I read the transcript that was provided to me. . . . Obviously one of those reluctant jurors who would rather not make the decision but if he did he would — he would be very fastidious with respect to any psychiatric testimony. . . . "You mean it's easy to say in a barroom kill them all but when you got to do the voting it is a little tougher?" Answer: "Yeah.["] ["]Would you give both sides in this case an honest and fair evaluation and listen and make a fair decision?" Answer: "Definitely.["] ["]And no matter what you heard would you vote against him?" Answer:

"No." And then the question was "Would you do that?" And the answer was "No, I couldn't live with myself and do that no."

The court qualified Leslie.


Voir dire procedures and standards are traditionally within the broad discretionary powers vested in the trial court and "its exercise of discretion will ordinarily not be disturbed on appeal." State v. Jackson, 43 N.J. 148, 160, 203 A.2d 1 (1964), cert. den. sub nom. Ravenell v. New Jersey, 379 U.S. 982, 85 S.Ct. 690, 13 L.Ed.2d 572 (1965). State v. Singletary, 80 N.J. 55, 402 A.2d 203 (1979), discussed the rationale for this deference to the trial court:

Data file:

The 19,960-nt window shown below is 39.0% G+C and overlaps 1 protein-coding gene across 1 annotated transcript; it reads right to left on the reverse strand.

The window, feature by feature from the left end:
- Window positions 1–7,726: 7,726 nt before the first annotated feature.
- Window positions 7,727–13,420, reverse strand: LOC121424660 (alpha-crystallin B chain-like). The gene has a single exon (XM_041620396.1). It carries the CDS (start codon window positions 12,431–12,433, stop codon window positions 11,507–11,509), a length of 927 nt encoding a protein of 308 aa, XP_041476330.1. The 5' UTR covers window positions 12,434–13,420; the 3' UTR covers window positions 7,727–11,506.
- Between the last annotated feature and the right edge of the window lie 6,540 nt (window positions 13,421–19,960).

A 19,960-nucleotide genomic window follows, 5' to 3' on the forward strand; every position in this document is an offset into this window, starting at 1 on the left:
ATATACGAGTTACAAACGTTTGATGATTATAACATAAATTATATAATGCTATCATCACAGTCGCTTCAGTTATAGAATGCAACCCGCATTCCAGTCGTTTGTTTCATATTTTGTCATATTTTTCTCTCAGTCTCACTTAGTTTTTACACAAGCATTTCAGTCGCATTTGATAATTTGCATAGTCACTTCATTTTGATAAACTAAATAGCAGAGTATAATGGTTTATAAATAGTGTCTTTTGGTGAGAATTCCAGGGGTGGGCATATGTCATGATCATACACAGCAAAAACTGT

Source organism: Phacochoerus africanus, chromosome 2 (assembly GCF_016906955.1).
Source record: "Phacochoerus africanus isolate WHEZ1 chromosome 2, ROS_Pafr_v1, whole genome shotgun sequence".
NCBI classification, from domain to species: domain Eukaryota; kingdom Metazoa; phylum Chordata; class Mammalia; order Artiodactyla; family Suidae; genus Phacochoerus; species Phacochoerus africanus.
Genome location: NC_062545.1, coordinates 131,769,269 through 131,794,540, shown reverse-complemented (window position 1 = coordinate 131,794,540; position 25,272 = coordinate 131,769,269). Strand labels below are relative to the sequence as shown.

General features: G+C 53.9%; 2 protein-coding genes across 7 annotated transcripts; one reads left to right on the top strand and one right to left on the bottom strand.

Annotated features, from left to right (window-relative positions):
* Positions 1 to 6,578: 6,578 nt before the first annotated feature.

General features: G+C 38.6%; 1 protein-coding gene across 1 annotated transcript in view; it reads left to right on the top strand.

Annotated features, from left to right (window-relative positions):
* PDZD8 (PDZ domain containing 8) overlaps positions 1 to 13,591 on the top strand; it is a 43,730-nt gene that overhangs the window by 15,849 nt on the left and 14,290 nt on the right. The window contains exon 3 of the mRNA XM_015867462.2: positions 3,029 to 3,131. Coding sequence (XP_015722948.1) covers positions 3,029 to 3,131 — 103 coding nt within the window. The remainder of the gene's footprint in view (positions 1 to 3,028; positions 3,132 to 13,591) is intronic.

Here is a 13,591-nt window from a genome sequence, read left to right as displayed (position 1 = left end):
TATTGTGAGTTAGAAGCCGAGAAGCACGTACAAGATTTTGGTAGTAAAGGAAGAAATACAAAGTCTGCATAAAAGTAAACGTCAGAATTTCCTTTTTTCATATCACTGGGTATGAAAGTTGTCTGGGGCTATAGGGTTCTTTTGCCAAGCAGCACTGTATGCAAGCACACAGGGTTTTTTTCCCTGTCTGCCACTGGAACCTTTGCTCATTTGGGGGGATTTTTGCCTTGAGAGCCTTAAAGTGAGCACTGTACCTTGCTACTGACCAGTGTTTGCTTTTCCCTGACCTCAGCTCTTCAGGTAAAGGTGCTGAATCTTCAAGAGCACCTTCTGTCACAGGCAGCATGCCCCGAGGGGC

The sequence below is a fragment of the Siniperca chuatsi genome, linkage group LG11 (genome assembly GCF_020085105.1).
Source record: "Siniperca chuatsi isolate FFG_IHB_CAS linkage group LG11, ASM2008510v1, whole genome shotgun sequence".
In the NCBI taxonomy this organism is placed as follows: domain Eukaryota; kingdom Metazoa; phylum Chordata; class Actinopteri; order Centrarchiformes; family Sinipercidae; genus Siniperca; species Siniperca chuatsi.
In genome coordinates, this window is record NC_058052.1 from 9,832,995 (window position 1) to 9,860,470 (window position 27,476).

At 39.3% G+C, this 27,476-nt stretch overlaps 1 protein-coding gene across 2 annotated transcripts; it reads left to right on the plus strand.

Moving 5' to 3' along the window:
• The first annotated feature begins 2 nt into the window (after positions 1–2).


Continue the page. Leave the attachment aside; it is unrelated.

Decisions concerning the potential bias of prospective jurors are primarily subjective in nature. They require at bottom a judgment concerning the juror's credibility as he responds to questions designed to detect whether he is able to sit as a fair and impartial trier of fact. Consequently, such evaluations are necessarily dependent upon an observation of the juror's demeanor during the course of voir dire — observations which an appellate court is precluded from making.

. . .